Those homes also have lead service lines snaking beneath them. At a national water conference earlier this year in Flint, Detroit Water and Sewerage Department Director Gary Brown, calling it a “conservative” estimate, said Detroit has at least 125,000 lead service lines — probably more than the rest of the state combined. The city is exploring options but does not currently have a long-term replacement program in place.
Lead service lines beneath the city carry water into homes and businesses and are a potentially dangerous threat, but it could take decades to remove them at a cost of up to $500 million, according to some estimates.
Khaldun said the city already is waging a fierce battle against lead poisoning, with multiple programs aimed at cleaning up houses and educating the public. The lead poisoning rate dropped 50 percent in Detroit between 2009 and 2015. Khaldun noted that the Detroit City Council unanimously approved an ordinance on Oct. 31 that requires inspections of all rental properties.
“(Because of the ordinance) we will actually know ... what those levels of lead are in those homes, and we are working with those landlords and those owners so that they are doing something about the lead in those homes,” Khaldun said.
Lyke Thompson, director of the Center for Urban Studies at Wayne State and project coordinator of the Detroit/Wayne County Green and Healthy Homes Initiative, said the ordinance to force landlords to get their properties inspected — which includes lead paint inspection — will help prevent poisonings.
Under current law, housing units are supposed to be registered and have passed city inspections by obtaining a certificate of compliance before they can be rented out. But city officials admit they have let the vast majority of landlords ignore the rules for more than a decade, The News reported last month.
If landlords refuse to follow the rules, renters will be able to escrow rent after a series of deadlines, under regulations passed late last month. Mayor Mike Duggan has added staff and contractors to do rental inspections.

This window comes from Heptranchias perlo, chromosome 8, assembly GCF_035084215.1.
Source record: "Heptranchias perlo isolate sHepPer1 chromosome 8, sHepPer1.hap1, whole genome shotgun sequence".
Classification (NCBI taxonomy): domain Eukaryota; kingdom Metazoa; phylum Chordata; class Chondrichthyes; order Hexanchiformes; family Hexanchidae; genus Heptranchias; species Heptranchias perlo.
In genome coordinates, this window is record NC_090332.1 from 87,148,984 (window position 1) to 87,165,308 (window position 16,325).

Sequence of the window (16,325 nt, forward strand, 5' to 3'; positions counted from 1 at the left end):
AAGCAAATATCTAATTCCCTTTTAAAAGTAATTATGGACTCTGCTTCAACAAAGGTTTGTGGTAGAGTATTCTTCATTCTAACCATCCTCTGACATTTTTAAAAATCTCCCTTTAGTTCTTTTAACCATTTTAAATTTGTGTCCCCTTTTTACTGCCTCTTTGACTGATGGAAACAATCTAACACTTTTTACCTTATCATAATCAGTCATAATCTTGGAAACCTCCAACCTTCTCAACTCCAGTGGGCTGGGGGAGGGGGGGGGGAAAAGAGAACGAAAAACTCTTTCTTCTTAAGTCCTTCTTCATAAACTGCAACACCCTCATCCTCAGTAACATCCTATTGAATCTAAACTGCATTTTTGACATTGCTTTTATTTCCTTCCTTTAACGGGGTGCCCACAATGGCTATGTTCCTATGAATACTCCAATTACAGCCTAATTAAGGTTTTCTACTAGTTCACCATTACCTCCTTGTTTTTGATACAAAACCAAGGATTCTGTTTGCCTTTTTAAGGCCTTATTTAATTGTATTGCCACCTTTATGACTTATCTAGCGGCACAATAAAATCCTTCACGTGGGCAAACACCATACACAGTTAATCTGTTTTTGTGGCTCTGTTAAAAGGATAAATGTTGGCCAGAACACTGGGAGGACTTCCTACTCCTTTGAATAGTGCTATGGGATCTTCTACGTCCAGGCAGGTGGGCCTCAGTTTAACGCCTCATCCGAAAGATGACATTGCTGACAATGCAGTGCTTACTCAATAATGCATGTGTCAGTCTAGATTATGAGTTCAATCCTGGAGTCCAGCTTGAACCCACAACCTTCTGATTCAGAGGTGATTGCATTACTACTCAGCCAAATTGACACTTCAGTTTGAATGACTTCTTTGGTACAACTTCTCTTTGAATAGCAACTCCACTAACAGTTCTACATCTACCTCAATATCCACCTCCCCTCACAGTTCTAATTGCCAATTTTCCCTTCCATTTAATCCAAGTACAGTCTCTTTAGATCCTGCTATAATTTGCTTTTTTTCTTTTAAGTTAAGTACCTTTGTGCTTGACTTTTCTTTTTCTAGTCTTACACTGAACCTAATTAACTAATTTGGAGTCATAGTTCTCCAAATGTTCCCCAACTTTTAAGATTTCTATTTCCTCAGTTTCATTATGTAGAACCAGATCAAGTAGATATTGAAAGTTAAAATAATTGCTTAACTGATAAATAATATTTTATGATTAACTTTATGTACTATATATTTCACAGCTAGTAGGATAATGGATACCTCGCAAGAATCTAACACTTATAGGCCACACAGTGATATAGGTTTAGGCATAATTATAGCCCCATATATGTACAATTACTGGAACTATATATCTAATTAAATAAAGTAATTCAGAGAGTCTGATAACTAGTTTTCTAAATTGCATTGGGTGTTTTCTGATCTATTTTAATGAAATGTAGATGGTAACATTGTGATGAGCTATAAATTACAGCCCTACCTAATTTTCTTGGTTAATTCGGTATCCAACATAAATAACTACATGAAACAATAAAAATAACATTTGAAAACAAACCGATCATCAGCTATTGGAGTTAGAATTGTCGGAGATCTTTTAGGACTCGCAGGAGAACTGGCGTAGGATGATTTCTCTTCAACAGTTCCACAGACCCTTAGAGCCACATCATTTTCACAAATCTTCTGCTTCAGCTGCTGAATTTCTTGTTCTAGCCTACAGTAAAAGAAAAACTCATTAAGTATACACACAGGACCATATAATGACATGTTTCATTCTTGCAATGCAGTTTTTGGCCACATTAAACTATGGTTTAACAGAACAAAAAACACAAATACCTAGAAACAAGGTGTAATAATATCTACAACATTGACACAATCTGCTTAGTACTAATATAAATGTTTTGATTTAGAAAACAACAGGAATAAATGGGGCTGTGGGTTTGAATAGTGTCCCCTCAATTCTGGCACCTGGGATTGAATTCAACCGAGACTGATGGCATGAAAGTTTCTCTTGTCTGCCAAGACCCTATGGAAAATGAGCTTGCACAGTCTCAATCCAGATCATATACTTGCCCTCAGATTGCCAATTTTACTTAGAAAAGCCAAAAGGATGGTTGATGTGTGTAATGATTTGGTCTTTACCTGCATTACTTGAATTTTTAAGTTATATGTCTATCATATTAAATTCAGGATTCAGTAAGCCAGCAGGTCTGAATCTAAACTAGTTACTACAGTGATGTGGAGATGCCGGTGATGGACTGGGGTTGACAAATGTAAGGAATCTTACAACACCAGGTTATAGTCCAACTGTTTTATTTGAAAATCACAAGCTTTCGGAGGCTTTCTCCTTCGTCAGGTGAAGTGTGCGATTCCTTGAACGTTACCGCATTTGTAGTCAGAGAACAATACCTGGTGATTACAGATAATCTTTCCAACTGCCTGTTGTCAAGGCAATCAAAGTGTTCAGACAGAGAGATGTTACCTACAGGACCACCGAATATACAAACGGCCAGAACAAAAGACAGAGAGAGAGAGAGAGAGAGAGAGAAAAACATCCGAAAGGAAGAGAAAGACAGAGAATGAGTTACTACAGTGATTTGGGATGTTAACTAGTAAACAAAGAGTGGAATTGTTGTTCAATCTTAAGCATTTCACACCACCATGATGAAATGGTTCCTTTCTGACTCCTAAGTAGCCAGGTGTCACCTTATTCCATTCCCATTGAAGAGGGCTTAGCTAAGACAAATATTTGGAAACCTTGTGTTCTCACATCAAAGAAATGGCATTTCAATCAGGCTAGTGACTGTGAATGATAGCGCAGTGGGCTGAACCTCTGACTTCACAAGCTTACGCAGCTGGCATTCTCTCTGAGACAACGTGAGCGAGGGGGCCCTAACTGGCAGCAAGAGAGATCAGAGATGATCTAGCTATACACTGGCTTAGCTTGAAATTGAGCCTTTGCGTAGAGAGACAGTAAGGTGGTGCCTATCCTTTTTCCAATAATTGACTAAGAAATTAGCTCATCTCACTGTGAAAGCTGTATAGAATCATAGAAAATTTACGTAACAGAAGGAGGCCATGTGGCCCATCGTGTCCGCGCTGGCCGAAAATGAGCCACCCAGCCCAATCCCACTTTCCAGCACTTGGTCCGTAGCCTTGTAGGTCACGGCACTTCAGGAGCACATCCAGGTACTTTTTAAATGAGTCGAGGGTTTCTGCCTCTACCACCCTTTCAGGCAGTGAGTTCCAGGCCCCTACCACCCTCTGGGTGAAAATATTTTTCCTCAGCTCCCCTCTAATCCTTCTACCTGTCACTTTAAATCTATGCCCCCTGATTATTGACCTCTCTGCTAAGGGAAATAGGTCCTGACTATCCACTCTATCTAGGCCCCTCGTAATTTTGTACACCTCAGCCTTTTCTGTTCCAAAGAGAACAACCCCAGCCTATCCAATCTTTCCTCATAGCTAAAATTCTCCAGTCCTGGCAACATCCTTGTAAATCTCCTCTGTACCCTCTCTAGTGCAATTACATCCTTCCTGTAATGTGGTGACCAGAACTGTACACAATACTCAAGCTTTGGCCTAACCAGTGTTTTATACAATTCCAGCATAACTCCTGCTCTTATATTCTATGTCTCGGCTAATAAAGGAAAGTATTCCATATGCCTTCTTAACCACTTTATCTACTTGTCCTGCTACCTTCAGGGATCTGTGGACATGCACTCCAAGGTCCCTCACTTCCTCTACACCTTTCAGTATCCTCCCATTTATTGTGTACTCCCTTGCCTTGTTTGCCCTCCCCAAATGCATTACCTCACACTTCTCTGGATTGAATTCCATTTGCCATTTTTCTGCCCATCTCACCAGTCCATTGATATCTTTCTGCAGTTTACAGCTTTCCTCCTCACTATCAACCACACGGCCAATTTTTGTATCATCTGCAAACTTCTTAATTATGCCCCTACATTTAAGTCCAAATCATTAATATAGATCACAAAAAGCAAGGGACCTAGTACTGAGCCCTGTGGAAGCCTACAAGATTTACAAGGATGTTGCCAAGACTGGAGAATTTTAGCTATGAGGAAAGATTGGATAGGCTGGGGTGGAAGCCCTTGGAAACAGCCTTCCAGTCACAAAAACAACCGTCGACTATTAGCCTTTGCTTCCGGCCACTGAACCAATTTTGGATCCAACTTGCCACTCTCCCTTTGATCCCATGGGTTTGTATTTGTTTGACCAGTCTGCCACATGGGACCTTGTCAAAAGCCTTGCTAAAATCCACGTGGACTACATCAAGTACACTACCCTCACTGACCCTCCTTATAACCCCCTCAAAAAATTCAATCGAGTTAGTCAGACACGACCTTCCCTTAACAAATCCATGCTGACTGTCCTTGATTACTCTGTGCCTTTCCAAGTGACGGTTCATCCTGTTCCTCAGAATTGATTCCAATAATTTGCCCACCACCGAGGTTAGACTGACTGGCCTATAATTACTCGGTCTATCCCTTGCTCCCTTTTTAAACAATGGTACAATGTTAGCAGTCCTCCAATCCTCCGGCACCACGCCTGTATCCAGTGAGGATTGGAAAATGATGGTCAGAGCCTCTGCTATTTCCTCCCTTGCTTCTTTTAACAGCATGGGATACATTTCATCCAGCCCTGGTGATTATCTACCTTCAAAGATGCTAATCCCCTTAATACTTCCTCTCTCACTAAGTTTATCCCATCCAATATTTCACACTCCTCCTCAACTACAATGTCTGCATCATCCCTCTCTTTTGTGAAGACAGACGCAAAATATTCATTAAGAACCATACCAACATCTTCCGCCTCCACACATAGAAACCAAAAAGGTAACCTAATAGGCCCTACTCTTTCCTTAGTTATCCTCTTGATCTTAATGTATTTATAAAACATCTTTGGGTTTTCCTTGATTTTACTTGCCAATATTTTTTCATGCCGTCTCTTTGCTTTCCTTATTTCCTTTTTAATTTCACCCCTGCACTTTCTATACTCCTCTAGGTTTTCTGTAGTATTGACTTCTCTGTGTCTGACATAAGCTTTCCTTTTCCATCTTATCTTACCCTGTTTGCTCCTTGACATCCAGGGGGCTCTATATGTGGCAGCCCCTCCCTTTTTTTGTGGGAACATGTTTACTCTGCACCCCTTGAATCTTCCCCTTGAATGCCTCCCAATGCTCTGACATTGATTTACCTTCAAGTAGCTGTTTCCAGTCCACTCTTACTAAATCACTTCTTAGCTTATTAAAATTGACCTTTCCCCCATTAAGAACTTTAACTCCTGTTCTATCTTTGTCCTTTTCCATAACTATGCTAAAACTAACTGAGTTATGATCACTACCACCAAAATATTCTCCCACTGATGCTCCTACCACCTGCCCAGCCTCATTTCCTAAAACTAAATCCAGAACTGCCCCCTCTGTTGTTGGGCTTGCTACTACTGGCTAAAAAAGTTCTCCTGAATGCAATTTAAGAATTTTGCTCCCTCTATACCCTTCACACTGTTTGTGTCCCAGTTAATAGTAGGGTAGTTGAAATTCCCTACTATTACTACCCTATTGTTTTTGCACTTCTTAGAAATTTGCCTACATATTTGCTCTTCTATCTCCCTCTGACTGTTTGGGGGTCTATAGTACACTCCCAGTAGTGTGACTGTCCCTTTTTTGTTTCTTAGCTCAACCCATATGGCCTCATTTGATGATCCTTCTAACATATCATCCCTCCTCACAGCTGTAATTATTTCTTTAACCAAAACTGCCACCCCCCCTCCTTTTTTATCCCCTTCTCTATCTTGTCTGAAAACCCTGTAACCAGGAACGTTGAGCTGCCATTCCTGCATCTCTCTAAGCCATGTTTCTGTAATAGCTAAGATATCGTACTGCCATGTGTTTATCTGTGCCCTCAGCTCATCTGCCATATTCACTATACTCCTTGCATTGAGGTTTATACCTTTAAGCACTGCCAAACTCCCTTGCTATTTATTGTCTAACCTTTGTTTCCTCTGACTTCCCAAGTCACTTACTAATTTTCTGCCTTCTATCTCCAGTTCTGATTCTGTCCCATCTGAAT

Landlords will need to get an initial $450-$700 lead inspection and then an annual $250 risk assessment, where a trained inspector looks for problems like peeling paint.
Khaldun said the city is launching a lead exposure prevention program this month in partnership with the Wayne State University Center for Urban Studies and ClearCorps Detroit, a nonprofit lead mitigation group.
“They’re already going into the homes and showing families how to appropriately clean their homes so that their children are not at risk, why we thought ‘ Why don’t we move demolition information into those home visits,’ ” Khaldun said.
Abdul El-Sayed., the former city health department director now running for governor, said he led the study on lead exposure and housing demolitions and a task force that compiled recommendations and made sure the report was made public.
The report was posted online, and El-Sayed said he hopes recent media scrutiny will compel more urgent action. He said he’s disappointed that not all of the Task Force’s 18 recommendation have been implemented.
“My hope is they they ... will get this done immediately, because kids deserve the best and they deserve that when the city does something like demolish a home — which I think is done in part for public health purposes, that it is done with public health in mind and that it as safe as it possibly can be,” El-Sayed said.